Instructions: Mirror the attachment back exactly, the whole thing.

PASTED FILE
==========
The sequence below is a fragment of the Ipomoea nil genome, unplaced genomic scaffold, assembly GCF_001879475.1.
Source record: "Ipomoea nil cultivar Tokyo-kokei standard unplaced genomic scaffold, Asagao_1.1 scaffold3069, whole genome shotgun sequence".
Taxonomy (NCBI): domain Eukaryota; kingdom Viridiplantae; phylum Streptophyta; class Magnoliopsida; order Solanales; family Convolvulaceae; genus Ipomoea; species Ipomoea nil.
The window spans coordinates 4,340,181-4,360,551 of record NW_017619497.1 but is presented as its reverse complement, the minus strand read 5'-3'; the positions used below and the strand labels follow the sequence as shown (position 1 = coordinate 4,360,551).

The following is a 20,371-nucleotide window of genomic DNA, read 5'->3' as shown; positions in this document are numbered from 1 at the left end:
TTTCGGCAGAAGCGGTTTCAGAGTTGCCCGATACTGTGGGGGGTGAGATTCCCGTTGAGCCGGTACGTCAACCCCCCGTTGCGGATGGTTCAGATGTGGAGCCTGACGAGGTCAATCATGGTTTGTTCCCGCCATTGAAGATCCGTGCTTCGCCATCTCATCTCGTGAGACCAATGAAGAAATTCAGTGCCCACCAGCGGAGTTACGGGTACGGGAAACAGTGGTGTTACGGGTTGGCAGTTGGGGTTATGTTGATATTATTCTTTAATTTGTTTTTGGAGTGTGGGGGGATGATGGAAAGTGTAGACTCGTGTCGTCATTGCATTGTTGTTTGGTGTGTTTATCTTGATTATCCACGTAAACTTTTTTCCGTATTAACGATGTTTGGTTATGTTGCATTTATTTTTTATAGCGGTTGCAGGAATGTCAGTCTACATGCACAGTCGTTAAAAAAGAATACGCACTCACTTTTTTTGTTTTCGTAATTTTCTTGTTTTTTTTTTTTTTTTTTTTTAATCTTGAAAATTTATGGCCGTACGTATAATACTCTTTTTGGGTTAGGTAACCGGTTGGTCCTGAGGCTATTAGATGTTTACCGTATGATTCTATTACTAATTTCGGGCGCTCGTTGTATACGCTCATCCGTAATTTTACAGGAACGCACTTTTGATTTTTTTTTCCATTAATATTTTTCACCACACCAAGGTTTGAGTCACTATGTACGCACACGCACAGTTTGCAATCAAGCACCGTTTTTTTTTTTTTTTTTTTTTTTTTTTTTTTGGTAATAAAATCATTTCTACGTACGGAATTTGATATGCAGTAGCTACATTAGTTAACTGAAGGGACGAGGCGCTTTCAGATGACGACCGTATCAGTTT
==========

The sequence below is a fragment of the Ipomoea nil genome, unplaced genomic scaffold, assembly GCF_001879475.1.
Source record: "Ipomoea nil cultivar Tokyo-kokei standard unplaced genomic scaffold, Asagao_1.1 scaffold3069, whole genome shotgun sequence".
Taxonomy (NCBI): domain Eukaryota; kingdom Viridiplantae; phylum Streptophyta; class Magnoliopsida; order Solanales; family Convolvulaceae; genus Ipomoea; species Ipomoea nil.
The window spans coordinates 4,340,181-4,360,551 of record NW_017619497.1 but is presented as its reverse complement, the minus strand read 5'-3'; the positions used below and the strand labels follow the sequence as shown (position 1 = coordinate 4,360,551).

The following is a 20,371-nucleotide window of genomic DNA, read 5'->3' as shown; positions in this document are numbered from 1 at the left end:
TTTCGGCAGAAGCGGTTTCAGAGTTGCCCGATACTGTGGGGGGTGAGATTCCCGTTGAGCCGGTACGTCAACCCCCCGTTGCGGATGGTTCAGATGTGGAGCCTGACGAGGTCAATCATGGTTTGTTCCCGCCATTGAAGATCCGTGCTTCGCCATCTCATCTCGTGAGACCAATGAAGAAATTCAGTGCCCACCAGCGGAGTTACGGGTACGGGAAACAGTGGTGTTACGGGTTGGCAGTTGGGGTTATGTTGATATTATTCTTTAATTTGTTTTTGGAGTGTGGGGGGATGATGGAAAGTGTAGACTCGTGTCGTCATTGCATTGTTGTTTGGTGTGTTTATCTTGATTATCCACGTAAACTTTTTTCCGTATTAACGATGTTTGGTTATGTTGCATTTATTTTTTATAGCGGTTGCAGGAATGTCAGTCTACATGCACAGTCGTTAAAAAAGAATACGCACTCACTTTTTTTGTTTTCGTAATTTTCTTGTTTTTTTTTTTTTTTTTTTTTAATCTTGAAAATTTATGGCCGTACGTATAATACTCTTTTTGGGTTAGGTAACCGGTTGGTCCTGAGGCTATTAGATGTTTACCGTATGATTCTATTACTAATTTCGGGCGCTCGTTGTATACGCTCATCCGTAATTTTACAGGAACGCACTTTTGATTTTTTTTTCCATTAATATTTTTCACCACACCAAGGTTTGAGTCACTATGTACGCACACGCACAGTTTGCAATCAAGCACCGTTTTTTTTTTTTTTTTTTTTTTTTTTTTTTTGGTAATAAAATCATTTCTACGTACGGAATTTGATATGCAGTAGCTACATTAGTTAACTGAAGGGACGAGGCGCTTTCAGATGACGACCGTATCAGTTT